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Cherokee Rocks, Southeastern Kansas

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Rocks of Desmoinesian age occurring below the Marmaton group in southeastern Kansas are those originally included within the Cherokee group of Haworth and Kirk (1894) and are classed as early and middle Desmoinesian in age. At an interstate conference held at Nevada, Missouri, March 31 and April 1, 1953, substage divisions were adopted for the Desmoinesian Series (Middle Pennsylvanian), and two group terms were introduced to replace the term Cherokee. Cherokee is retained, however, as an informal term for designating the generally clastic succession below the Marmaton group and above the Mississippian rocks in the northern Midcontinent. This inclusive term is useful in subsurface work where differentiation of beds is not sufficiently clear to allow identification of key beds in the succession, and was re-adopted for Kansas at a meeting in Lawrence on October 17, 1955, the Krebs and Cabaniss being relegated to subgroup status.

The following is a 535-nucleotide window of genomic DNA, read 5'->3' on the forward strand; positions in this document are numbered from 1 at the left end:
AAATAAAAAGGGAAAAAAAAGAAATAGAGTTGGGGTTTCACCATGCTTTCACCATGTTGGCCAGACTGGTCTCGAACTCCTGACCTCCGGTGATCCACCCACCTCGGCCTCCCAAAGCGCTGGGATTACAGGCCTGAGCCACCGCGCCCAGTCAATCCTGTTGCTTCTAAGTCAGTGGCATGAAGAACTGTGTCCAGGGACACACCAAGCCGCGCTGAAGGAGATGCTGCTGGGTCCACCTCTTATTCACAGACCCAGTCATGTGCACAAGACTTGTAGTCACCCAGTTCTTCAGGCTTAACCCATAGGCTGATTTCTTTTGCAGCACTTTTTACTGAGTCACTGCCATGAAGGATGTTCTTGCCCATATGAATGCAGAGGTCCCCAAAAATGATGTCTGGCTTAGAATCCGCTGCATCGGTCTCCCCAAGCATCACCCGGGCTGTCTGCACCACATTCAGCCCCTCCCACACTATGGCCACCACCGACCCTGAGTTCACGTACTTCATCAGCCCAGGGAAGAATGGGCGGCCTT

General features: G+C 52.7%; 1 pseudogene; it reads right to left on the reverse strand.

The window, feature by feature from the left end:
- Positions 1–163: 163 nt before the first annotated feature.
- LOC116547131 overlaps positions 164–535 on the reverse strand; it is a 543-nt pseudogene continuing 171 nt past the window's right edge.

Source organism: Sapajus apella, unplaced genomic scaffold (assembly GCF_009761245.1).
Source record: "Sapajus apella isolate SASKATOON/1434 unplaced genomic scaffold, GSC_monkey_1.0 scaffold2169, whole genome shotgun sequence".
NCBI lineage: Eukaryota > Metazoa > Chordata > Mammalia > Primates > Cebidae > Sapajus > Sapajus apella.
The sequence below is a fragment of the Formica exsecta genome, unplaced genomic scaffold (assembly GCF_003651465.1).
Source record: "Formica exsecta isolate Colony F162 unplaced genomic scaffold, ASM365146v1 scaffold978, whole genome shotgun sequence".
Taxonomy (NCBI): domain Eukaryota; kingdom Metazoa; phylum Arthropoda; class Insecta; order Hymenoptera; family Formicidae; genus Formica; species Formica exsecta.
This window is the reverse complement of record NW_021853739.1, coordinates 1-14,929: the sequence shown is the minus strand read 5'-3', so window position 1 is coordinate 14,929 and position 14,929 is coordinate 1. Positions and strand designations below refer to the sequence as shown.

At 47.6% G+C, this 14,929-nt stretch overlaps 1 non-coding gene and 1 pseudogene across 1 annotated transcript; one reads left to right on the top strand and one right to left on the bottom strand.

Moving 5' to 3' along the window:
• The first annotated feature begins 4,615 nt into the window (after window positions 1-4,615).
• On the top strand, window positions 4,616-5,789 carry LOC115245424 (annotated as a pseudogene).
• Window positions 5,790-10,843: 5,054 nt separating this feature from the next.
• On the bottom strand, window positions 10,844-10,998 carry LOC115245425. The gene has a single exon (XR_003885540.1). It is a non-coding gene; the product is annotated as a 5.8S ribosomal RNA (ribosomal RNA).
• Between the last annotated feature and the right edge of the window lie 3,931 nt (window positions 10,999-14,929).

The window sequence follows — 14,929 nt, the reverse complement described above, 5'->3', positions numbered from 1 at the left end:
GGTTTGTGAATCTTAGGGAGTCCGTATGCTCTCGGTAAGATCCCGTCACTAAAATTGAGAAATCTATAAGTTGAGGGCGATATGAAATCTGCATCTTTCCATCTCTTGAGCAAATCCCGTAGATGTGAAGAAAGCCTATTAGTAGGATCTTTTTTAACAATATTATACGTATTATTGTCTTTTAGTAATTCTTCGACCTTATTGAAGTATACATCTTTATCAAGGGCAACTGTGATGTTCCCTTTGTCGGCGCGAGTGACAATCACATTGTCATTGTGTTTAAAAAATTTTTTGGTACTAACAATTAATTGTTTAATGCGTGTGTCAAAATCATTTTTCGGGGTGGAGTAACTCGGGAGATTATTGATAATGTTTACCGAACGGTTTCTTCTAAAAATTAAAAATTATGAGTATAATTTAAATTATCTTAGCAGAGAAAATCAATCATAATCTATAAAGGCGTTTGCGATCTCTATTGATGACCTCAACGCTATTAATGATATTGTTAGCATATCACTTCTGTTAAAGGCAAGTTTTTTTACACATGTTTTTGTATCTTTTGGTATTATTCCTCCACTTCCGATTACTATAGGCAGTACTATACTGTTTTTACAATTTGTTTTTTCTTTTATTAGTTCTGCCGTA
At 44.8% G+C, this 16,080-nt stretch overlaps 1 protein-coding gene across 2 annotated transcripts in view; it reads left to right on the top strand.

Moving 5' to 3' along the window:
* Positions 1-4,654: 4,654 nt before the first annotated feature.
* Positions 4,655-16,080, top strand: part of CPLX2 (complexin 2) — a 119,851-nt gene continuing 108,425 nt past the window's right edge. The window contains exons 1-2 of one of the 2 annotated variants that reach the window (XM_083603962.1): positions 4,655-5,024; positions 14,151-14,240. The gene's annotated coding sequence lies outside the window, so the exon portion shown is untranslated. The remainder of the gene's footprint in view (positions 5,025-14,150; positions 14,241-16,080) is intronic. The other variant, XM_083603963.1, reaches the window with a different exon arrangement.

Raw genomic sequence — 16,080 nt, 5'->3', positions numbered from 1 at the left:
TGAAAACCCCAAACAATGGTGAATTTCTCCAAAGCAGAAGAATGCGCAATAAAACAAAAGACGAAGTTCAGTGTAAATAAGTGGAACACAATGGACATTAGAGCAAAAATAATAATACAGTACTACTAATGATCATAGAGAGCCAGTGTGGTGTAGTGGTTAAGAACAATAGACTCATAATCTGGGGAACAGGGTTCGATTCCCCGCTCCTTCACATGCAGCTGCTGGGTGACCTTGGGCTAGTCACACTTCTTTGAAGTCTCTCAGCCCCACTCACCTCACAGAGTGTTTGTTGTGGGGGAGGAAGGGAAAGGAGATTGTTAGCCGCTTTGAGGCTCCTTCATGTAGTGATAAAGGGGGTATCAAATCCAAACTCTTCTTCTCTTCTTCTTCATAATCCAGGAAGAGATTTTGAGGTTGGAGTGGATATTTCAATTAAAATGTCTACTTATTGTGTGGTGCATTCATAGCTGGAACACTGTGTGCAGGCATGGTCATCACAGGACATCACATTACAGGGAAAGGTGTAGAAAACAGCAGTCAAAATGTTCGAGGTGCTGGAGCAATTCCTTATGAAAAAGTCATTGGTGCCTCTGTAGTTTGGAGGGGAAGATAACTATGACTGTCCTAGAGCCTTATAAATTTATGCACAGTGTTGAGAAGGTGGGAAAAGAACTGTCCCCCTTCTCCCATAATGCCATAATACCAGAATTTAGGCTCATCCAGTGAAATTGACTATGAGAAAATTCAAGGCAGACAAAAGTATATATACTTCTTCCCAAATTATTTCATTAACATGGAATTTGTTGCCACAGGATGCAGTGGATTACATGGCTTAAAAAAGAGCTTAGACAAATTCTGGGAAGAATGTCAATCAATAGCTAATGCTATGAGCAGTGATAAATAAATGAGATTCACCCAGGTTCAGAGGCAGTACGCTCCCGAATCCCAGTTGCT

In southeastern Kansas the Cherokee includes a maximum of approximately 500 feet of sedimentary rocks characterized principally by the presence of numerous coal beds, thin limestone beds, relatively prominent sandstone and shale beds, and mostly inconspicuous underclays.

Economic resources associated with this succession include bituminous coal, raw materials for ceramic products, and petroleum. Knowledge of the stratigraphy is important, for it serves to guide production of these economic materials and study of their reserves.